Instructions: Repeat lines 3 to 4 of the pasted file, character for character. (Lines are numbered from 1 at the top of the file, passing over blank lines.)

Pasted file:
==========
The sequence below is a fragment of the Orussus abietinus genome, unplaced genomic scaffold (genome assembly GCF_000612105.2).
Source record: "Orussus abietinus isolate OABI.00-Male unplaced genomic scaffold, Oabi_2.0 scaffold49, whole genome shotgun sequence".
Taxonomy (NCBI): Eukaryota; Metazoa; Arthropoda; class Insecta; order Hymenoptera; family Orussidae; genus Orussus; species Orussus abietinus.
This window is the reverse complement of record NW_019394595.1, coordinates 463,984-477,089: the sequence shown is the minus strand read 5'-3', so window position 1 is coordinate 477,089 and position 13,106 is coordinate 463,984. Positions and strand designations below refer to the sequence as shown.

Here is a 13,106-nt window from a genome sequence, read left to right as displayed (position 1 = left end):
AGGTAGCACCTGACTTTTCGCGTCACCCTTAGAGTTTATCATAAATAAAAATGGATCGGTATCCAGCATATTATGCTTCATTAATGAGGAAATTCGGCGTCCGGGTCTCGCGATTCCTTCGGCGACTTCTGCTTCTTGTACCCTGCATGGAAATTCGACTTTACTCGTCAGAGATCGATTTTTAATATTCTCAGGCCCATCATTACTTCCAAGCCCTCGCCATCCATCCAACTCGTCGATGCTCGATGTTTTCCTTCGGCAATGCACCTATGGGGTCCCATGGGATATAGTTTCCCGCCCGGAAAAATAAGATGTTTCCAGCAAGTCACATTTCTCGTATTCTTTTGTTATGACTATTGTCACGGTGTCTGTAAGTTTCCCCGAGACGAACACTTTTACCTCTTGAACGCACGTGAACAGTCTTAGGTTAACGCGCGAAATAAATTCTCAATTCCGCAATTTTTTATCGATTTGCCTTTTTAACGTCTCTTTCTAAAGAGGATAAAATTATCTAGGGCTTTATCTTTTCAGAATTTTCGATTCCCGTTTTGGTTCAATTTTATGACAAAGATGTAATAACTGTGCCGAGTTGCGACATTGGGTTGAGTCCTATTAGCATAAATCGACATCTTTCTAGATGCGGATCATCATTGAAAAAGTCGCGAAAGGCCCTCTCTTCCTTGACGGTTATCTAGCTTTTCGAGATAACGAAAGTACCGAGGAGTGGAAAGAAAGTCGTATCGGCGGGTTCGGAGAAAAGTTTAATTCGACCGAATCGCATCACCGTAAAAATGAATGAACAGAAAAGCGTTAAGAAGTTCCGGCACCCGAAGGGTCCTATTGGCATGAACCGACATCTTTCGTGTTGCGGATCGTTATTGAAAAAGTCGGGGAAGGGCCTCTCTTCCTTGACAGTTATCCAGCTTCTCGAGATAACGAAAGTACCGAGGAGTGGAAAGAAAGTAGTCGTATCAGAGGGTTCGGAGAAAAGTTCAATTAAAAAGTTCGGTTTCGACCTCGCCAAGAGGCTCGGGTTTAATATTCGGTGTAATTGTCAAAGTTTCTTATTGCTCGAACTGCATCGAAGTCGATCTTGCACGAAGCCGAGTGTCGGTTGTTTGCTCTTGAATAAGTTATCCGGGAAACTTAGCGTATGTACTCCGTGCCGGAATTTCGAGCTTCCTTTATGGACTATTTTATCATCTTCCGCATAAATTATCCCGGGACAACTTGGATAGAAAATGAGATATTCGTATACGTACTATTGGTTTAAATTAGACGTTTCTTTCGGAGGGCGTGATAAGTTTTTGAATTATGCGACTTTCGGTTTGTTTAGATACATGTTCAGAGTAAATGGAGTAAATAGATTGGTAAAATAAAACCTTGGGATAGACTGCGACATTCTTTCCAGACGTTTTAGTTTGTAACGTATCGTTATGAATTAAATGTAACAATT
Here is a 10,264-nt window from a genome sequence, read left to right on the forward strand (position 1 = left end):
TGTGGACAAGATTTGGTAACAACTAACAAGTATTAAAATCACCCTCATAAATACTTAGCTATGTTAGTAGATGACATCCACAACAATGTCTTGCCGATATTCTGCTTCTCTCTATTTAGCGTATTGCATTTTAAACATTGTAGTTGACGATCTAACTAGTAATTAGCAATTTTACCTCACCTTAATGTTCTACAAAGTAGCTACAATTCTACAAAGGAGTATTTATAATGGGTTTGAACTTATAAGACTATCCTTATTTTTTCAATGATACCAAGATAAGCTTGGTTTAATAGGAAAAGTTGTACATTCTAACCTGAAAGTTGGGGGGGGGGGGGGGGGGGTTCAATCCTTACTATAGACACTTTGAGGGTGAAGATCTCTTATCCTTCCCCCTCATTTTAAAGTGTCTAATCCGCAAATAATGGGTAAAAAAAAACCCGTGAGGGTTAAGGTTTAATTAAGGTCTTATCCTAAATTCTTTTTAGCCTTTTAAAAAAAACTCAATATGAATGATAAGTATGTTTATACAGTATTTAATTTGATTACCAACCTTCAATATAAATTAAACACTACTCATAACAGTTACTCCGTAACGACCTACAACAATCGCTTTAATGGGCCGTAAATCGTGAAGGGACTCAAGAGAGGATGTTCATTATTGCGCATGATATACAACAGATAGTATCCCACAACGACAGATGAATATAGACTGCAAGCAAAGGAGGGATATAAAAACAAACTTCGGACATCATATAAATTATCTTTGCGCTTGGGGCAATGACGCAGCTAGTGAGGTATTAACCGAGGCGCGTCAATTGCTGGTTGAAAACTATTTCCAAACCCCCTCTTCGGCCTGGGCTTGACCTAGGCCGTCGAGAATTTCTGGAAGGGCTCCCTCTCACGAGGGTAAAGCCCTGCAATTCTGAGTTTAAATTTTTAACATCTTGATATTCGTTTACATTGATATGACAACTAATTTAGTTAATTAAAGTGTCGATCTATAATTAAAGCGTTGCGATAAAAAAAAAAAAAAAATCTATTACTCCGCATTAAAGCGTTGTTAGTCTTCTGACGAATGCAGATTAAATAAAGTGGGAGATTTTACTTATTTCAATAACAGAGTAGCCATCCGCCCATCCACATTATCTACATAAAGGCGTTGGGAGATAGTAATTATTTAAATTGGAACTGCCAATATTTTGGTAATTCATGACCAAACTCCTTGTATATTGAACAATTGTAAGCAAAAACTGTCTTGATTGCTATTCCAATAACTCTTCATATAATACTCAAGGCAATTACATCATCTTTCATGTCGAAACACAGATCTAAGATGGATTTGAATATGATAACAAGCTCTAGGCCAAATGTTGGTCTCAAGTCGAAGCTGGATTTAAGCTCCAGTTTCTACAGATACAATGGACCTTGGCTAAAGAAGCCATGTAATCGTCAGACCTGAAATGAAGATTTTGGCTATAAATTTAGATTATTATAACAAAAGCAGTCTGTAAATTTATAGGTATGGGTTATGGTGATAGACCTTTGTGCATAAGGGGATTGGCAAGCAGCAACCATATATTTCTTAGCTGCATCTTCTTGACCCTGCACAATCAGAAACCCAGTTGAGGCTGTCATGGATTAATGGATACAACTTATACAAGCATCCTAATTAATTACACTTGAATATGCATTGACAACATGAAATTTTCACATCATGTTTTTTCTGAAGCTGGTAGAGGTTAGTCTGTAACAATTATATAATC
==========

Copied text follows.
Taxonomy (NCBI): Eukaryota; Metazoa; Arthropoda; class Insecta; order Hymenoptera; family Orussidae; genus Orussus; species Orussus abietinus.
This window is the reverse complement of record NW_019394595.1, coordinates 463,984-477,089: the sequence shown is the minus strand read 5'-3', so window position 1 is coordinate 477,089 and position 13,106 is coordinate 463,984. Positions and strand designations below refer to the sequence as shown.